I grew up in the Cedar Rapids school district and still remember the Grant Wood Elementary school song with the line, “Our blue-ribbon school – the best in all the land.” Iowa has long been known as a leader in education, and the state even hands out report cards for each school every year.
In the almost 20 years since I was a “Little Warrior from Grant Wood School” (side note, I can’t decide if it’s sad or awesome that I still remember the school song from when I was 10), school districts across the state are seeing falling reading and math scores and those report cards are more often reflecting grades that frustrate educators and parents alike.
While schools are managing tighter budgets in more challenging environments than two decades ago, the goal is the same: prepare children for an awesome future. That’s exactly what Kids on Course is here to accomplish. We work with the schools and provide extra learning support, mentors, enrichment opportunities and even college scholarships.
The school where I work, Van Buren Elementary, has a vibrant student population and staff who are dedicated to the children and families they serve. I love coming to work and hearing all the different languages these students speak with their families and friends, and how they’re growing in their English skills. One in four students at Van Buren speaks a language other than English at home, and some of them speak two or three other languages before they started learning English! This is why they don’t call these students English as Second Language students, or ESL, anymore. The new term is English Language Learners, which most educators refer to as ELL.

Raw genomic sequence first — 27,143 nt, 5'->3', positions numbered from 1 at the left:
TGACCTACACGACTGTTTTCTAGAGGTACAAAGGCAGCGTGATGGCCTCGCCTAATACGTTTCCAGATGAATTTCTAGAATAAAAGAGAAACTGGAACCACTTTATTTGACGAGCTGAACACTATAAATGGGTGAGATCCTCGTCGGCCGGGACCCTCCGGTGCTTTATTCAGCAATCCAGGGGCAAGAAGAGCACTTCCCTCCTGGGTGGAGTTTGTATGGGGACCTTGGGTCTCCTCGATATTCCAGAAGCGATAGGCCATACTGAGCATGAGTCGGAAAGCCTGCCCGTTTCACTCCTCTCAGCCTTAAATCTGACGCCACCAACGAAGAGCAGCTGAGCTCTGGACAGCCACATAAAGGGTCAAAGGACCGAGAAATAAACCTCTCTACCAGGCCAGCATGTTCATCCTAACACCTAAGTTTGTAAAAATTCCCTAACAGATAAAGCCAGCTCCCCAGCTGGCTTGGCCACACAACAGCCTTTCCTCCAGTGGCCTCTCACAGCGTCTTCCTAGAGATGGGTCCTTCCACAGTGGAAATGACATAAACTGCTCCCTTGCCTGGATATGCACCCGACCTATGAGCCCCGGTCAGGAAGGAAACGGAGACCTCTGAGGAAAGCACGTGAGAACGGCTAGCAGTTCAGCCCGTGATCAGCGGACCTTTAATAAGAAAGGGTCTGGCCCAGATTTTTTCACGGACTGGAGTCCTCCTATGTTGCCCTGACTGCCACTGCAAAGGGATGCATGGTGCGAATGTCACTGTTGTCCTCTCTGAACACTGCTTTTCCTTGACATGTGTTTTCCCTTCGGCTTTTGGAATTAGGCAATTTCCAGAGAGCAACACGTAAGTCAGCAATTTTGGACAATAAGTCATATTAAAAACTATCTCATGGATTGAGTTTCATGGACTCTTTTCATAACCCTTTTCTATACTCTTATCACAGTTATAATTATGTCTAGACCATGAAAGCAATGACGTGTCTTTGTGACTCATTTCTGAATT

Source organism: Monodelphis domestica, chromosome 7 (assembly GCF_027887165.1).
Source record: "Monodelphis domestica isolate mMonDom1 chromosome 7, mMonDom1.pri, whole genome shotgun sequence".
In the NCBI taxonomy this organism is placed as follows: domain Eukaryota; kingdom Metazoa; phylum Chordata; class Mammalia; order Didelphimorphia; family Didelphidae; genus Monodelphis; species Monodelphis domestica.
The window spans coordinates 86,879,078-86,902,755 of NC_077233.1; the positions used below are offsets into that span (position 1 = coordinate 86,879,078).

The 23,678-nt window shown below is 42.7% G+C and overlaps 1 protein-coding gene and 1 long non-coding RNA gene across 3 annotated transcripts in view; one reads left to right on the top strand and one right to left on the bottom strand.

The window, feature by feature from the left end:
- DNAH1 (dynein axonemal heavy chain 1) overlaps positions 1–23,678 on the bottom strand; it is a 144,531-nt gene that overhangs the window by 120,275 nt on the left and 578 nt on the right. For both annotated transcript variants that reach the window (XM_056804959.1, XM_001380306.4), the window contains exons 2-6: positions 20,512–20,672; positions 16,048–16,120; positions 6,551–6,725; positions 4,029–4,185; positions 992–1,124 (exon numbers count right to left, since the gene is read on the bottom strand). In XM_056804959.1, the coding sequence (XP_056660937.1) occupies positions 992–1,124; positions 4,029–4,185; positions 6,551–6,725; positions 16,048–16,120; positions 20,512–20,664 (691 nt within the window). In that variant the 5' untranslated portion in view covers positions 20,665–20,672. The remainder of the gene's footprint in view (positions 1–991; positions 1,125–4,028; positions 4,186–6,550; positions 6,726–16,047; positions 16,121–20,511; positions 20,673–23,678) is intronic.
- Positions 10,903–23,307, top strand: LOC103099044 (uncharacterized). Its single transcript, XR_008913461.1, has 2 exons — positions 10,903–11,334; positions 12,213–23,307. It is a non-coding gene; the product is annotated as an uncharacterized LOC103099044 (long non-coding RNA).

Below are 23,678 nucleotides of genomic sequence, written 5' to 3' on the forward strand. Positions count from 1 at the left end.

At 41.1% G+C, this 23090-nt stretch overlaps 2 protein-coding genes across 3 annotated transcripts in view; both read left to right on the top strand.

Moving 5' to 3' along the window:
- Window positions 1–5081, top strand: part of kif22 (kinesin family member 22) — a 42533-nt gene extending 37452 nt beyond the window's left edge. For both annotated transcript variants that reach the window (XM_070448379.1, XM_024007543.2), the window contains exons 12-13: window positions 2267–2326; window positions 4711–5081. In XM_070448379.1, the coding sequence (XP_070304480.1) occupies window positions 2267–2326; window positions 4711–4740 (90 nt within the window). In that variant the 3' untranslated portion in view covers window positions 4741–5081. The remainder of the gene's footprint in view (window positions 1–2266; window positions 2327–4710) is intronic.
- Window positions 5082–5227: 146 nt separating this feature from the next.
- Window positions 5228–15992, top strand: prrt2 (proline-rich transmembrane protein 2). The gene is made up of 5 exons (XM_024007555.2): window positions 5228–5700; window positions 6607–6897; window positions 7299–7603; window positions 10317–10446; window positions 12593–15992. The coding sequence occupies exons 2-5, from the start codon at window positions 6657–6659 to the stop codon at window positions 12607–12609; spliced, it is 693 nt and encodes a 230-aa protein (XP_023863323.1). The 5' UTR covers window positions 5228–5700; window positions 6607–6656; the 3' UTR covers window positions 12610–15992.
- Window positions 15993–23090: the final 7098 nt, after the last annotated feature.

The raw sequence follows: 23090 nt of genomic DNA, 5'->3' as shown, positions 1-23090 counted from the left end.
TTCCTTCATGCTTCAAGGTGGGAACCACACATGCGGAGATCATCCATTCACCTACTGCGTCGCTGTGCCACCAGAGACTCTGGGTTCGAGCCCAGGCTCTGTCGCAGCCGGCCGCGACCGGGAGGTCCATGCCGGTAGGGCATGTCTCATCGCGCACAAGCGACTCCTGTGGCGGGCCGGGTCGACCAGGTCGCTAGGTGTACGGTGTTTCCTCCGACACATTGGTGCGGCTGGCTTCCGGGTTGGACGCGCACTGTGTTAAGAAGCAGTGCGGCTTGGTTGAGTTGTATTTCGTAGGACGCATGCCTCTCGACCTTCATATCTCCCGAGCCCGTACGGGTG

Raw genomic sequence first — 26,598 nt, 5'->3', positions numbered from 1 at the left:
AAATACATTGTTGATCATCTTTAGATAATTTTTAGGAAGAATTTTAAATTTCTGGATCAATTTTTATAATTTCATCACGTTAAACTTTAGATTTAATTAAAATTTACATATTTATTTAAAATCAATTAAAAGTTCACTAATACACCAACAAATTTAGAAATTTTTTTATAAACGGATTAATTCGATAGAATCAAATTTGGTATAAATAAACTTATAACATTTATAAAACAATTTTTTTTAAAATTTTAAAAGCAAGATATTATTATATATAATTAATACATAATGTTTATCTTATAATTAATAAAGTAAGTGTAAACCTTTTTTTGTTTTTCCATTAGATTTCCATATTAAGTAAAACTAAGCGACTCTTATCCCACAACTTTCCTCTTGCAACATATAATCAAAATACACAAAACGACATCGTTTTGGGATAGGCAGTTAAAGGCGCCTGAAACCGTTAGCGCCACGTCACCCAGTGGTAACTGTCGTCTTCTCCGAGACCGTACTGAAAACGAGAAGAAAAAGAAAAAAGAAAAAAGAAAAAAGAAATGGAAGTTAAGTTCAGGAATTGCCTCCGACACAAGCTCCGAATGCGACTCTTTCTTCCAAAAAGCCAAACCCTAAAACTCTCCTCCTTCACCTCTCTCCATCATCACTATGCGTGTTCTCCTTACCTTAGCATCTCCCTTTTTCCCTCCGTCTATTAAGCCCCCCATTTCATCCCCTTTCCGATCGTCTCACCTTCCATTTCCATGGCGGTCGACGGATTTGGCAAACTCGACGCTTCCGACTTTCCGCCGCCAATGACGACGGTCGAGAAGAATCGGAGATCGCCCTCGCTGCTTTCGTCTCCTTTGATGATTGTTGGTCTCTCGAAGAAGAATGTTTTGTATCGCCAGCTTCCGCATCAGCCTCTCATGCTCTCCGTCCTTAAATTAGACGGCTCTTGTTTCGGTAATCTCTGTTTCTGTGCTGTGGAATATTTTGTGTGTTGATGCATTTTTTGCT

While I’ve been aware of the struggles of the English Language Learner population at Van Buren, it was put directly on my radar just a few weeks ago. We were in the peak of enrollment for our Kids on Course Learning Lab program, and enrollment packets were flying off my desk about as fast as I could print them. One day a fifth-grade teacher approached me in the hallway asking about one of her students. After having had success in the program last year he was given multiple packets, and they had not been brought back. The issue we were experiencing is that neither of his parents speak English, and as it was not his first language, he couldn’t read it well enough to translate the packet for them. If they were having these issues with our materials, one can only imagine the struggles his family faces on a daily basis with communications from the schools.
We were able to get this student enrolled in the program with some help from the administrators at Van Buren. This school year he will receive 40 hours of reading and math help from a certified teacher at our after-school Learning Lab. He’s one of the 160 children who will receive free tutoring and enrichment at Van Buren Elementary this year through Kids on Course.
One of the things that Kids on Course does best is providing a voice for those who would otherwise not have one. With the addition of Latino Family Liaison Jasmin Sanchez to the Kids on Course team, we are able to provide help and resources to Spanish-speaking families at Van Buren. Thanks to the tireless work of dedicated tutors and staff, this Van Buren student is building the skills to reach his potential and better connect his whole family to our community.
– Jerry Logan, Kids on Course Site Manager